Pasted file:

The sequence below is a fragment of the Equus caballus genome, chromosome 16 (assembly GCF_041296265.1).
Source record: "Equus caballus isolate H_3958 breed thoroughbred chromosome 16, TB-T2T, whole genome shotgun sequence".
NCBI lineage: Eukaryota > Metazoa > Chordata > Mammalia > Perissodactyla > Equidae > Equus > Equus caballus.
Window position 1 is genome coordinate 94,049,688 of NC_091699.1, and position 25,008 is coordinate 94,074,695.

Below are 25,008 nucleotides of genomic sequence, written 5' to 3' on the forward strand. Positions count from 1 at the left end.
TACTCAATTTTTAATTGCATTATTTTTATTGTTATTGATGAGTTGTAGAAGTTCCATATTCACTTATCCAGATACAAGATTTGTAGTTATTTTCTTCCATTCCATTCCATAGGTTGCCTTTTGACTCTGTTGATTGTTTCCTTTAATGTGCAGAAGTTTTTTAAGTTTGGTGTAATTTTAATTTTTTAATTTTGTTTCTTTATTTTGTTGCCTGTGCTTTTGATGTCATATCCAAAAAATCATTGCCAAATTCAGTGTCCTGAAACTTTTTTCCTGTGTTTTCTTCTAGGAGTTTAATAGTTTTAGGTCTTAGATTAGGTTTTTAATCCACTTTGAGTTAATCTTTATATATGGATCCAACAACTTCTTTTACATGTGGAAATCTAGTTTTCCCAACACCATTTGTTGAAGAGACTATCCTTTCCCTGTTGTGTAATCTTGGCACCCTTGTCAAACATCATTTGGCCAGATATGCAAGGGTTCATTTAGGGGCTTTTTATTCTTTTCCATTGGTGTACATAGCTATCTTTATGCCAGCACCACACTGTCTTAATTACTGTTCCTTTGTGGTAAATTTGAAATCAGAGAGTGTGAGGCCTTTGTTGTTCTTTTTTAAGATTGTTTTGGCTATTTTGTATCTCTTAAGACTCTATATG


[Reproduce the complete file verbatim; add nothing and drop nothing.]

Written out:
The sequence below is a fragment of the Equus caballus genome, chromosome 16 (assembly GCF_041296265.1).
Source record: "Equus caballus isolate H_3958 breed thoroughbred chromosome 16, TB-T2T, whole genome shotgun sequence".
NCBI lineage: Eukaryota > Metazoa > Chordata > Mammalia > Perissodactyla > Equidae > Equus > Equus caballus.
Window position 1 is genome coordinate 94,049,688 of NC_091699.1, and position 25,008 is coordinate 94,074,695.

Below are 25,008 nucleotides of genomic sequence, written 5' to 3' on the forward strand. Positions count from 1 at the left end.
TACTCAATTTTTAATTGCATTATTTTTATTGTTATTGATGAGTTGTAGAAGTTCCATATTCACTTATCCAGATACAAGATTTGTAGTTATTTTCTTCCATTCCATTCCATAGGTTGCCTTTTGACTCTGTTGATTGTTTCCTTTAATGTGCAGAAGTTTTTTAAGTTTGGTGTAATTTTAATTTTTTAATTTTGTTTCTTTATTTTGTTGCCTGTGCTTTTGATGTCATATCCAAAAAATCATTGCCAAATTCAGTGTCCTGAAACTTTTTTCCTGTGTTTTCTTCTAGGAGTTTAATAGTTTTAGGTCTTAGATTAGGTTTTTAATCCACTTTGAGTTAATCTTTATATATGGATCCAACAACTTCTTTTACATGTGGAAATCTAGTTTTCCCAACACCATTTGTTGAAGAGACTATCCTTTCCCTGTTGTGTAATCTTGGCACCCTTGTCAAACATCATTTGGCCAGATATGCAAGGGTTCATTTAGGGGCTTTTTATTCTTTTCCATTGGTGTACATAGCTATCTTTATGCCAGCACCACACTGTCTTAATTACTGTTCCTTTGTGGTAAATTTGAAATCAGAGAGTGTGAGGCCTTTGTTGTTCTTTTTTAAGATTGTTTTGGCTATTTTGTATCTCTTAAGACTCTATATG